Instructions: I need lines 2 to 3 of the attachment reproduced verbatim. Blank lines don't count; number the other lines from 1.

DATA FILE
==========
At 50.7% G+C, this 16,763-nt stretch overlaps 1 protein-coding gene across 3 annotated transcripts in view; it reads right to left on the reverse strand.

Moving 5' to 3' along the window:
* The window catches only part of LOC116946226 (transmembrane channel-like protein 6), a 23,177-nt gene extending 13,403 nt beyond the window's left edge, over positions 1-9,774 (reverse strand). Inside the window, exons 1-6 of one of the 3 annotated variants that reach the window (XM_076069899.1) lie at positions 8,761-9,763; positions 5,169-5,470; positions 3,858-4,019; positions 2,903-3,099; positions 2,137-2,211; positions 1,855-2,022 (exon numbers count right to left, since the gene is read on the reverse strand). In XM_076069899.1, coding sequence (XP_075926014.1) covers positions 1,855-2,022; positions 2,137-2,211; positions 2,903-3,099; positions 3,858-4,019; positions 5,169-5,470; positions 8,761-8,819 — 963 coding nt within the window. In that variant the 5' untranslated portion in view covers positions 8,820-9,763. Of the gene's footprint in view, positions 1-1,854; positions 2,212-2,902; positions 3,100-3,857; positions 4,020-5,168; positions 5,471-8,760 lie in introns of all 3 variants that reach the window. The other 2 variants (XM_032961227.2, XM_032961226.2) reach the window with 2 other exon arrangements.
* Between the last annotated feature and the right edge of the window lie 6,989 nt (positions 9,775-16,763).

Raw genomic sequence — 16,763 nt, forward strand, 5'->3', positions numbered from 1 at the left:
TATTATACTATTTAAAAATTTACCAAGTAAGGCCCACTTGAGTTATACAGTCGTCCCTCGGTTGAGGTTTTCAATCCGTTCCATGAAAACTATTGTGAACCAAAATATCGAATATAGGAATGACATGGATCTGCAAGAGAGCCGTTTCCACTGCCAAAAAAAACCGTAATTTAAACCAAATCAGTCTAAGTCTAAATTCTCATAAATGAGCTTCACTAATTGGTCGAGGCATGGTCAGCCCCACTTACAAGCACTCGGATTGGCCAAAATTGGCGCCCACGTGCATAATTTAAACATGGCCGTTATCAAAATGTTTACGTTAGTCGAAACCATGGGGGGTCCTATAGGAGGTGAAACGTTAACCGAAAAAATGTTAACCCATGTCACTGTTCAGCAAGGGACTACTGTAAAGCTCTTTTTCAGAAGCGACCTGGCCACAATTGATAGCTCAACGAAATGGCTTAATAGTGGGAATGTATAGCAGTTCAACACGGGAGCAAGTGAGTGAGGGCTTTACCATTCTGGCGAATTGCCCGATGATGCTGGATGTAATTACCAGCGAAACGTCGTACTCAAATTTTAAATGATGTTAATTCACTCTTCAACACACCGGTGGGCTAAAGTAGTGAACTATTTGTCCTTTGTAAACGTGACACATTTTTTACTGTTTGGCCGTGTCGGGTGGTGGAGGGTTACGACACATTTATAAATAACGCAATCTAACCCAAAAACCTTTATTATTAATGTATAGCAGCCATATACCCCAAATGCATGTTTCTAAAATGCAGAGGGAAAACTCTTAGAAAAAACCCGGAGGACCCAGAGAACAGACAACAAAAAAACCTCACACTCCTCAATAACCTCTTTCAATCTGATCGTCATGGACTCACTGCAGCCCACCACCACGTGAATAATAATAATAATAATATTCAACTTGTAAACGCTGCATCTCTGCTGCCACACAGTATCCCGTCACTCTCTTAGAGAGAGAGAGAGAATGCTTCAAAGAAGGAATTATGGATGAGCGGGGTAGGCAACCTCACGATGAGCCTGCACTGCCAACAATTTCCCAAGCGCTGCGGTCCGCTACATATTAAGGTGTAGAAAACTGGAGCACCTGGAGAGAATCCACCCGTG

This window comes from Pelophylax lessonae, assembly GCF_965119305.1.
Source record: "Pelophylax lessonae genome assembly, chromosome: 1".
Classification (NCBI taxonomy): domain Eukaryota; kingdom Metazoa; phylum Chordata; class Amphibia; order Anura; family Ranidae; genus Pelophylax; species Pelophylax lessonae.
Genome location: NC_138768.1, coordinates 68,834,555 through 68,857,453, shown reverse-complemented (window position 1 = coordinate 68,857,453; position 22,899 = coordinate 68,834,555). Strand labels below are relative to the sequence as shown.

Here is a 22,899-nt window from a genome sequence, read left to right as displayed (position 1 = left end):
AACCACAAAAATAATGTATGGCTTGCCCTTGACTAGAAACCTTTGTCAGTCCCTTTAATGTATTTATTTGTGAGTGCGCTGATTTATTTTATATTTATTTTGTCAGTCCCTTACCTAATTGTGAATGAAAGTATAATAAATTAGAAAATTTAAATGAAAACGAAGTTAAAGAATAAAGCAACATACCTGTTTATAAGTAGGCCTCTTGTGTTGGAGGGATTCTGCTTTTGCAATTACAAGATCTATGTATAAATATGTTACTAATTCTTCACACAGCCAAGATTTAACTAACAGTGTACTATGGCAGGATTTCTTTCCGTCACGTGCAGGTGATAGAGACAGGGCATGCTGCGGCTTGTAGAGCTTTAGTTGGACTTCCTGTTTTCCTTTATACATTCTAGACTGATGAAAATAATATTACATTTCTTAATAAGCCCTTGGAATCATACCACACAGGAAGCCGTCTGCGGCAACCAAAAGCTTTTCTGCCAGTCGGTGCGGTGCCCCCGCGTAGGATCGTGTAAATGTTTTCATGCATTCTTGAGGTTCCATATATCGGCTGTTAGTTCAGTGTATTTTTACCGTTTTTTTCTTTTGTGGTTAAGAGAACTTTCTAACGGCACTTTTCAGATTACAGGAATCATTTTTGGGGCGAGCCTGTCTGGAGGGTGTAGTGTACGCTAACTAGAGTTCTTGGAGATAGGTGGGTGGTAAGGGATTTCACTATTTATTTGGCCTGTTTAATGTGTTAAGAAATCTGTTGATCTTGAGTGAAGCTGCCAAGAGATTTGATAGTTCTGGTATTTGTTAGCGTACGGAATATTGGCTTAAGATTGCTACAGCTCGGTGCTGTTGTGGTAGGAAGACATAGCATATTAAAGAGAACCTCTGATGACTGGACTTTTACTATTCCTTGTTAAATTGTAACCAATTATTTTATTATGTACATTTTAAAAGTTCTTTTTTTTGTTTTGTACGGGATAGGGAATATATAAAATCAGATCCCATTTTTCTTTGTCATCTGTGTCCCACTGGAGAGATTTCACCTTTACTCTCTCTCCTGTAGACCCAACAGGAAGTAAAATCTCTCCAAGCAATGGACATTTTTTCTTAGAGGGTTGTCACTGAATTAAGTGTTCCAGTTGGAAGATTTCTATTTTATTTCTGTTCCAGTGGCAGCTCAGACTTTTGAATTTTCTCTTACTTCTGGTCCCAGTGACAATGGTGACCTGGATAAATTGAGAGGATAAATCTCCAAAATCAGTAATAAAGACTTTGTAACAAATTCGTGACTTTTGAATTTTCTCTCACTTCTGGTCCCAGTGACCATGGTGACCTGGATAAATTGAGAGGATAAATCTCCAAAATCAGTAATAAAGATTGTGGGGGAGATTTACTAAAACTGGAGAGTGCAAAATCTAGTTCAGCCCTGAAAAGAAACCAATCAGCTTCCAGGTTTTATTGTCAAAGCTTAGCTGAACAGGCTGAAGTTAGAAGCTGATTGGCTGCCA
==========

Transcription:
Moving 5' to 3' along the window:
* The window catches only part of LOC116946226 (transmembrane channel-like protein 6), a 23,177-nt gene extending 13,403 nt beyond the window's left edge, over positions 1-9,774 (reverse strand). Inside the window, exons 1-6 of one of the 3 annotated variants that reach the window (XM_076069899.1) lie at positions 8,761-9,763; positions 5,169-5,470; positions 3,858-4,019; positions 2,903-3,099; positions 2,137-2,211; positions 1,855-2,022 (exon numbers count right to left, since the gene is read on the reverse strand). In XM_076069899.1, coding sequence (XP_075926014.1) covers positions 1,855-2,022; positions 2,137-2,211; positions 2,903-3,099; positions 3,858-4,019; positions 5,169-5,470; positions 8,761-8,819 — 963 coding nt within the window. In that variant the 5' untranslated portion in view covers positions 8,820-9,763. Of the gene's footprint in view, positions 1-1,854; positions 2,212-2,902; positions 3,100-3,857; positions 4,020-5,168; positions 5,471-8,760 lie in introns of all 3 variants that reach the window. The other 2 variants (XM_032961227.2, XM_032961226.2) reach the window with 2 other exon arrangements.